De De Pyaar De, directed by Akiv Ali, is co-produced by Luv Ranjan, the director of the Pyaar Ka Punchnaama series and Sonu Ke Titu Ki Sweety, who also shares the film’s writing credits. So, in light of that context, it is quite apt that the movie opens with the dialogue, “Where are the strippers?”
Ranjan’s movies are the cinematic versions of tone-deaf dudebros who take pride in offending just because they don’t know any better. De De Pyaar De’s screenplay is attributed to two more writers, but the story is Ranjan’s: A 50-year-old divorcee, Ashish (Ajay Devgn), falls in love with a much younger woman, Ayesha (Rakul Preet Singh). The story takes a sour turn when Ayesha meets his family.
You can probably see that Ranjan thinks it’s an edgy story. The references to Ashish’s age, and the age difference between the leads, are numerous and non-stop. It is present in the conversations between Ashish and his therapist, Ronak (Javed Jaffrey); between Ashish and Ayesha; between Ashish and Ayesha’s ex who calls him “Uncle.” This is a film so in love with its ‘ideas’ that it wears them on its chest like medals. And on the side, there’s also a parallel meta-narrative of sorts. We hear dialogues such as “zyada intellectualise mat kar” and “tu misogynist hai,” which almost sounds like retrospective apology. Besides, judging a Ranjan film for being “misogynist” is a bit like finding fault with water for being wet: It is its very nature.
In the film’s first half, centred on Ashish and Ayesha in London, the hero is advised to fight for his “self-respect,” the heroine is alluded to be a gold digger. Then, continuing its meta-narrative style, there are several references to Singham (and later, Devgn-Tabu starrer Vijaypath (1994)). Ayesha asserts, at the start of the film, that she isn’t looking for a relationship and yet she’s the one who, after a brief break-up, patches up. They begin contemplating marriage only a few weeks into their relationship, prompting Ashish to make Ayesha meet his family, in India, something he hasn’t done in years.
The main problem with De De Pyaar De is that its ideas and screenplay are strung together by shaky means. Some stories need a film; this is a film in need of a story. Its current version – boy meets girl meets boy’s family – doesn’t have enough meat for a 134-minute feature. So you can see the narrative padding right from the start, in the form of superfluous scenes, songs, and characters. The first half, however, is sporadically funny due to Singh’s natural, ebullient performance. Devgn, on the other hand, is too serious – an awkward mix of carefree and self-righteous – who hardly elicits any laughs.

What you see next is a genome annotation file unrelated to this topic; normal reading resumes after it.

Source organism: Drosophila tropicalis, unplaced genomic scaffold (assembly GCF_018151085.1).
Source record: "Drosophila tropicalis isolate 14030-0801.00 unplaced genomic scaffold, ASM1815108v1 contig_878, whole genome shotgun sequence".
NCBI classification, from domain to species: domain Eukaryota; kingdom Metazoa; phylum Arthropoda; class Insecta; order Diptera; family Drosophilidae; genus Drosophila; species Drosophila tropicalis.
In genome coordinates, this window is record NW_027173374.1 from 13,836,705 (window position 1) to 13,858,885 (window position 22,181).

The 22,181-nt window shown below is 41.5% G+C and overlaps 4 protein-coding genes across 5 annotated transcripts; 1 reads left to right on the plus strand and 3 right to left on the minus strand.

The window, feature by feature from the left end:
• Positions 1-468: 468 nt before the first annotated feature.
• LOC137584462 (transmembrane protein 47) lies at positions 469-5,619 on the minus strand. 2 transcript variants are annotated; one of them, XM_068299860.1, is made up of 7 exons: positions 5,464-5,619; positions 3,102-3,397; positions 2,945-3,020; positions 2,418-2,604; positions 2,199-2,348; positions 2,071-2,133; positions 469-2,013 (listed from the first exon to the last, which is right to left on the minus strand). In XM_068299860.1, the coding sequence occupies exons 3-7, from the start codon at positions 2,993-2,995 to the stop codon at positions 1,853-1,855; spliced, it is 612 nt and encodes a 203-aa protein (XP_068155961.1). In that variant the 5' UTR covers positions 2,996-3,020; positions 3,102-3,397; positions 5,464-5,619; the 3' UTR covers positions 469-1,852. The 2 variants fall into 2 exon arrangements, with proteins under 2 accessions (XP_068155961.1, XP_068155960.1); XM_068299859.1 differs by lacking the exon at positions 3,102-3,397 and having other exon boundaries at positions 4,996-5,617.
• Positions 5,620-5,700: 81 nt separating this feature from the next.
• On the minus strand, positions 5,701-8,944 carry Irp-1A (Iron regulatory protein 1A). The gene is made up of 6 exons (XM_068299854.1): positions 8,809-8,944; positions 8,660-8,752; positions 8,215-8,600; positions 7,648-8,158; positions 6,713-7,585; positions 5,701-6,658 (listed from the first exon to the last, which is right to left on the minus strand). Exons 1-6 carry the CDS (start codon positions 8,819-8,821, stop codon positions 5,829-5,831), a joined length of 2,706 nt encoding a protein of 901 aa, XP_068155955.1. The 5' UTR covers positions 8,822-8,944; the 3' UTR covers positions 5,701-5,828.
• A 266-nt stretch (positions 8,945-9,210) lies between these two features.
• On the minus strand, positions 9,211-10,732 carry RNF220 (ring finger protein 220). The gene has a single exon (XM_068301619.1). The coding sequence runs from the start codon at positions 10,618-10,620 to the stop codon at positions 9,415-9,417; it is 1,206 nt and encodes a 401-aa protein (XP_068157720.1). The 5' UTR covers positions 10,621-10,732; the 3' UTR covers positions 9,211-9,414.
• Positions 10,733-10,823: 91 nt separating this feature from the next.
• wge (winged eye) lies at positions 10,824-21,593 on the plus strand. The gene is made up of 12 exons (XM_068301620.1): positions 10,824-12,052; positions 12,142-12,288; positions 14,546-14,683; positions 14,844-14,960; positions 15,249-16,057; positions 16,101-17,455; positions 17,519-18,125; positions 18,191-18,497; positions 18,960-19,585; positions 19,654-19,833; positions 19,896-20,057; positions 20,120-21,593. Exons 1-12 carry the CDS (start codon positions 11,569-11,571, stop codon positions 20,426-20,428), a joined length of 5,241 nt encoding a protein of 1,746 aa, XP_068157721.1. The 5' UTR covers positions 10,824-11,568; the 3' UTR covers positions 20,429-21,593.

But this is nothing compared to the film’s second-half, which is a blazing train-wreck. Here the characters are as contrived as the subplot: there’s a perpetually screaming, pissed-off daughter (Inayat); a son (Bhavin Bhanushali), smiling all the time, hitting on his father’s girlfriend; and a wife (Tabu) who will not stop taunting her. Since this is a Ranjan movie, it singles out a young woman (Ayesha) as the target of its scorn. Unlike the other characters, she’s constantly tested – and punished – throughout the movie, as if she has to pay the price of being independent.
The most disappointing bit about this movie, though, is Tabu (something I never thought I’d ever write in a film review). She’s typically struggled to be convincing in mindless masala fares, but De De Pyaar De takes great pains to make her sound ridiculous. It gives her bizarre character motivations and dialogues, resulting in scenes that render her petty and mock her pathos.
Besides, after a point, continuing the tradition of mediocre Bollywood masala, the film becomes increasingly random and trite. There’s a cameo by Jimmy Shergill, solely cast for the purpose of hitting on Tabu. Kumud Mishra, playing Ashish’s daughter’s prospective father-in-law, who, after a point, is hitting on Tabu, too. Then there’s Shergill reciting poetry, Tabu tying raakhi to her ex-husband (don’t ask), Mishra needling Devgn – all, of course, in the garb of humour.
More importantly, two crucial plot revelations make no sense at all – the one involving adultery, in particular, should come with an on-screen warning: “excessive eye-rolling can be dangerous for health”. But what do we know after all? Devgn sums it up best in the film’s closing lines: “Honestly, it’s just a technicality, yaar.”